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III. Poly Art Musuem(保利艺术博物馆)

When I knew Poly operates an art museum, I immediately reserved a date for it. The Poly Group is the state-owned enterprise that auctioned back four of the 12 famous bronze animal head sculptures in the Old Summer Palace, which made me very curious about their art collections and the other pieces their museum curates. 

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Poly Art Museum’s entrance

The museum can be loosely split into 3 sections: first, a dimly-lit section that exhibits the Buddhism pieces; second, the main area that exhibits a couple of artifacts from nearly every dynasty; and third, the zodiac heads replicas section. 
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Replica of the bronze ox head

The unique part of this museum is that in the first section, they did not install any blockade or a ‘red line’ per se, there is only one security personnel there to make sure you don’t touch the artifacts but otherwise, you’re free to look at the pieces very closely!
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Greatest takeaways

One subject in my A-Levels (Singapore’s university entrance exam) is the General Paper where a commonly asked question to write an essay on is whether we think there is room for museums in the modern society. This question is something I have a propensity to avoid as I was never a museum person in the past; I did not have enough of a perspective to substantiate on why museums should be preserved. However, having visited 28 museums, I did find my answer along the way.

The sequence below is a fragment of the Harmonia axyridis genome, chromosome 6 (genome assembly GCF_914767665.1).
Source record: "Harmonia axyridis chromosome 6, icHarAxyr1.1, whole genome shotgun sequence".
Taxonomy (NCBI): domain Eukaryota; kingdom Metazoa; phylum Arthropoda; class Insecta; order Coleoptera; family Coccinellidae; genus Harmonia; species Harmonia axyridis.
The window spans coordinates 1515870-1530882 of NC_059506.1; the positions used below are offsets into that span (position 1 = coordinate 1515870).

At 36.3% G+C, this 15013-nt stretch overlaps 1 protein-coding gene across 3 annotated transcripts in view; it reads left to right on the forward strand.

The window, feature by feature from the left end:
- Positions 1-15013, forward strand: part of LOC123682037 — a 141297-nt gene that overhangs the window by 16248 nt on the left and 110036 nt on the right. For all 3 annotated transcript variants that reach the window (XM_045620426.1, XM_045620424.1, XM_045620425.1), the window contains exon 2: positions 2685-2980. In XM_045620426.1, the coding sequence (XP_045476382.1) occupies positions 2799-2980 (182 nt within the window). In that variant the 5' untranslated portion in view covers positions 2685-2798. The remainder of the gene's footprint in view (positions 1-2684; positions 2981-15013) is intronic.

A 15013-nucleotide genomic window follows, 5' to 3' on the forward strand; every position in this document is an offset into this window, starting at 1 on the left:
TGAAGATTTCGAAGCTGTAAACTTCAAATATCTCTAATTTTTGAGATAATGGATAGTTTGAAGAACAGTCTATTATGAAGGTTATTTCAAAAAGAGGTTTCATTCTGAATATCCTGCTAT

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Vissly in the Confucian Temple and Guozijian Museum

The pieces museums exhibit and the information they display make you appreciate the humanities more, cultivate your ‘vibe’ and elevate your sense of aesthetics. It serves as an indispensable mind ‘food’ and a way of escape that cannot be obtained otherwise else.

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Photo taken in the China Arts and Crafts Museum

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Photo taken in the Museum of Chinese Gardens and Landscape Architecture

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Taken in the National Art Museum of China

Quick Q&A

Q1: 3 words describing your winter break

Refreshing, revitalizing, new

Q2: If you could only recommend one museum, which would you pick?

A super hard decision but maybe the China Ethnic Museum!

Q3: Any museum that you did not visit but you wish you did?

Quite a few museums on my bucket list weren’t operating during the winter break sadly, but to narrow and name just three – the China Court Museum(中国法院博物馆), Beijing Ancient Architecture Museum(北京古代建筑博物馆)and the China Aviation Museum(中国航空博物馆) 

Q4: Any must-brings or must-dos when visiting museums?

Bring your student ID, passport, and water! Around a week before the intended visit, always check if you need to make reservations (many museums don’t accept walk-ins); a day before the visit, have a good rest; during the visit, keep an open mind!

Q5: How did you pick which museum to visit? 

When I get asked for a recommendation, I normally enquire about their museum interest (Humanities/Arts/Architecture/Science, etc) and preferences (less crowded/quiet or they’re fine with a ruckus) before recommending. Inter alia, I have broad interests but I concentrate better in a quiet atmosphere. 

Q6: Other than visiting museums, what else did you do?

Getting to know new people, lots of swimming and writing this article :-D

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Vissly before her regular swim session
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Vissly visiting the Overseas Chinese History Museum of China with a friend

*Vissly Chan is a sophomore at PKU’s School of Government; she hails from Singapore

Edited by: Dennis Meng
Pictured by: Vissly Chan